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B&N- CFO Quits
Monday, October 24, 2011
Tags: Retail news   


Barnes & Noble's Finance Chief Quits
Chief Financial Officer Joseph Lombardi resigned abruptly Friday, opening a hole in the bookseller's executive ranks at a critical time.
Mr. Lombardi's departure comes as Barnes & Noble is endeavoring to transform itself into a digital powerhouse so it can better compete with Amazon.com Inc. For the fiscal year ended April 30, the New York-based company swung to a sharp loss compared with a profit a year earlier, as it invested heavily in digital technology, including its line-up of Nook e-readers. Barnes & Noble is trying to remake itself into a digital powerhouse. In a recent Securities & Exchange Commission filing, Barnes & Noble described Mr. Lombardi, 49 years old, as "critical to the daily operations of the company in addition to his financial responsibilities."
Mr. Lombardi had been CFO since 2003 and signed a new three-year employment agreement in March 2010. He will be succeeded on an interim basis by Allen Lindstrom, the 45-year old corporate controller. Barnes & Noble said an executive search is now underway. In a statement made via a company spokeswoman, Mr. Lombardi noted that Barnes & Noble has undergone a significant transformation in the last two years and that "this seems like the right time for a change. I'm committed to the company, which is why I'm staying on through the transition of a new chief financial officer."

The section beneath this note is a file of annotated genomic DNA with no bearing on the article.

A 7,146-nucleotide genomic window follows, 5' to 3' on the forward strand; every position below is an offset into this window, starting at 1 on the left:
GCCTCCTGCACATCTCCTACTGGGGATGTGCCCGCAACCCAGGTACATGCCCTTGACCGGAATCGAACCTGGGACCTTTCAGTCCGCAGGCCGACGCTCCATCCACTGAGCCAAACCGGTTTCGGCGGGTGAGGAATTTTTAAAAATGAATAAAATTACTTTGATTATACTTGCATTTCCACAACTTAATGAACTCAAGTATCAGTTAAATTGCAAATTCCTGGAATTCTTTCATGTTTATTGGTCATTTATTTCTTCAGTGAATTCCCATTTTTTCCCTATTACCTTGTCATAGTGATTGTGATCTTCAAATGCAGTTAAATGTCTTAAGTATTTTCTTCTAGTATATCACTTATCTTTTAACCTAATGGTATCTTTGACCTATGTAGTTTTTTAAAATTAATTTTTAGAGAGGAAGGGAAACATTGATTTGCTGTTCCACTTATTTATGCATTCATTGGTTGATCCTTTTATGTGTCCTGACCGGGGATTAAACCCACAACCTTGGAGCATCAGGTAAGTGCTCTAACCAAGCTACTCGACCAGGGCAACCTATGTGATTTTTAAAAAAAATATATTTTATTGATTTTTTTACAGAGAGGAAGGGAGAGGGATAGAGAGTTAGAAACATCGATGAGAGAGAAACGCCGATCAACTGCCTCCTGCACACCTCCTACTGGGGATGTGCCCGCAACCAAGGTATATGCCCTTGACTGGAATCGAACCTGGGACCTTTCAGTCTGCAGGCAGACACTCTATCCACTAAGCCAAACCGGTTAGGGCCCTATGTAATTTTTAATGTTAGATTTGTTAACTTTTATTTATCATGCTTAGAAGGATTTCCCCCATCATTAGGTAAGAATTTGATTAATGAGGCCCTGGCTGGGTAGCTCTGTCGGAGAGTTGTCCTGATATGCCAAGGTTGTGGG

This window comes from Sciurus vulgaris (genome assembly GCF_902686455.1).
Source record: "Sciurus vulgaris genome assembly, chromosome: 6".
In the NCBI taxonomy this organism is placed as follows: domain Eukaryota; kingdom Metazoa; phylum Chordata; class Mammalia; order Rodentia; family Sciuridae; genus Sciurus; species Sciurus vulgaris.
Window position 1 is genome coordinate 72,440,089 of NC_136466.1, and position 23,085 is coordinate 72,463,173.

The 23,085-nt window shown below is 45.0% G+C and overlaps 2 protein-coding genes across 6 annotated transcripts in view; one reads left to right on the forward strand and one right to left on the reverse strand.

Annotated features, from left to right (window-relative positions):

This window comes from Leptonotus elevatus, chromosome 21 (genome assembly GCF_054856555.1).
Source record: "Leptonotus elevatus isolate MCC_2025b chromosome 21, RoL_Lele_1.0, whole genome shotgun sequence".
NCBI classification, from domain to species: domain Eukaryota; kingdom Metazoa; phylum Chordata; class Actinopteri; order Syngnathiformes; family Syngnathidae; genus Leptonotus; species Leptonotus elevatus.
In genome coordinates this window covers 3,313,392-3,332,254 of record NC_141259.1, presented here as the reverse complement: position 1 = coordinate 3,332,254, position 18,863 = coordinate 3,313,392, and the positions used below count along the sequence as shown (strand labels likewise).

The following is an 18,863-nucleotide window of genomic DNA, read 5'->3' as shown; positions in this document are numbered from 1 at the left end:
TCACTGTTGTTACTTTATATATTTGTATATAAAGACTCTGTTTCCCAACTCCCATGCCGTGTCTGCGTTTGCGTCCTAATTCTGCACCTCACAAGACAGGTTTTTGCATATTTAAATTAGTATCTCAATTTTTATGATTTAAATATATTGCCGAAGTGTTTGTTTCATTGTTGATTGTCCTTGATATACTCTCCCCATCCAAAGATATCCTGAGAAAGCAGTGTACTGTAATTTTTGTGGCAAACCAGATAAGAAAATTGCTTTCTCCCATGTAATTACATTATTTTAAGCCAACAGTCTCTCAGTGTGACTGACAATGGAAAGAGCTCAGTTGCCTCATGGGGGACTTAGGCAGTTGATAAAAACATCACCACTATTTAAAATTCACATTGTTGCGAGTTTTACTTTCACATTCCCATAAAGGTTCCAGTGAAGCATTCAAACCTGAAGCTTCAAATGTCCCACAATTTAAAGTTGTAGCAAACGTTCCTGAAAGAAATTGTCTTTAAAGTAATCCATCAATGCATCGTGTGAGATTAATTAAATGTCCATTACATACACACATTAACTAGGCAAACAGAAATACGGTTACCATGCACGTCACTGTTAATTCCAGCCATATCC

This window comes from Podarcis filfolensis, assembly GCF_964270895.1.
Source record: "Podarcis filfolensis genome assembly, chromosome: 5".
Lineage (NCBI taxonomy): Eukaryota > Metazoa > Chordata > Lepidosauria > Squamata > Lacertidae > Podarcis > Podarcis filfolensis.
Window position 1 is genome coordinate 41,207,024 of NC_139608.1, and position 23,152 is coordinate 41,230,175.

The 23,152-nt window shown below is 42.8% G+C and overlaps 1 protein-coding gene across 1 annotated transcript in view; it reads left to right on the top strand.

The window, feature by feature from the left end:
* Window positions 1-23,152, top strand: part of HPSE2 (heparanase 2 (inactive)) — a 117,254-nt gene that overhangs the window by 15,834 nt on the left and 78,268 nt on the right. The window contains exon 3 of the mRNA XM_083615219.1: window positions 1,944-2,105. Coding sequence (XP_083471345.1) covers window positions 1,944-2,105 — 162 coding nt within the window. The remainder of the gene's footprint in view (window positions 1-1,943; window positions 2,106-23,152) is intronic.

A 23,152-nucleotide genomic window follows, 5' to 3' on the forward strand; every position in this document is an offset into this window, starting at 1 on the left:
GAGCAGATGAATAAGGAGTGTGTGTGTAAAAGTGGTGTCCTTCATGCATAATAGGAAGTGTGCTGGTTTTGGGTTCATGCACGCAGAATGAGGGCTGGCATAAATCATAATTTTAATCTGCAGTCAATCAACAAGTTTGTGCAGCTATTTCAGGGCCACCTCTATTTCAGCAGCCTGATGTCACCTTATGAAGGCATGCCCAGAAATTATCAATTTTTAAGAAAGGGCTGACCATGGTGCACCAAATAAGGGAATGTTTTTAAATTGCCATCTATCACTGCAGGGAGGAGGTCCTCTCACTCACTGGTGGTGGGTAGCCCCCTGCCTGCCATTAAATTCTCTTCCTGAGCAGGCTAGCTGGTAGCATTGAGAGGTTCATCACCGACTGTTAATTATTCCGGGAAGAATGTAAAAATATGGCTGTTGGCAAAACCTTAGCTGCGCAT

The nation's largest bookstore chain put itself up for sale in August 2010 and then fought a rugged proxy battle with activist investor Ron Burkle. Earlier this year, Liberty Media Corp. proposed buying the retailer but ended up investing $204 million for a 16.6% stake.
The retailer posted a $56.6 million loss on $1.42 billion in revenues in its fiscal first quarter ended July 30.
Mr. Lombardi was a key contact point for the company with Wall Street. David Strasser, an analyst at Janney Montgomery Scott LLC, said Barnes & Noble may now look to the West Coast for a new chief financial officer, one who has a strong digital background. "The story here is that Barnes & Noble is undergoing a real digital transformation, and I think they'll look for a new CFO who can tell that story."
One shareholder agreed, saying: "this represents an opportunity to add clarity."

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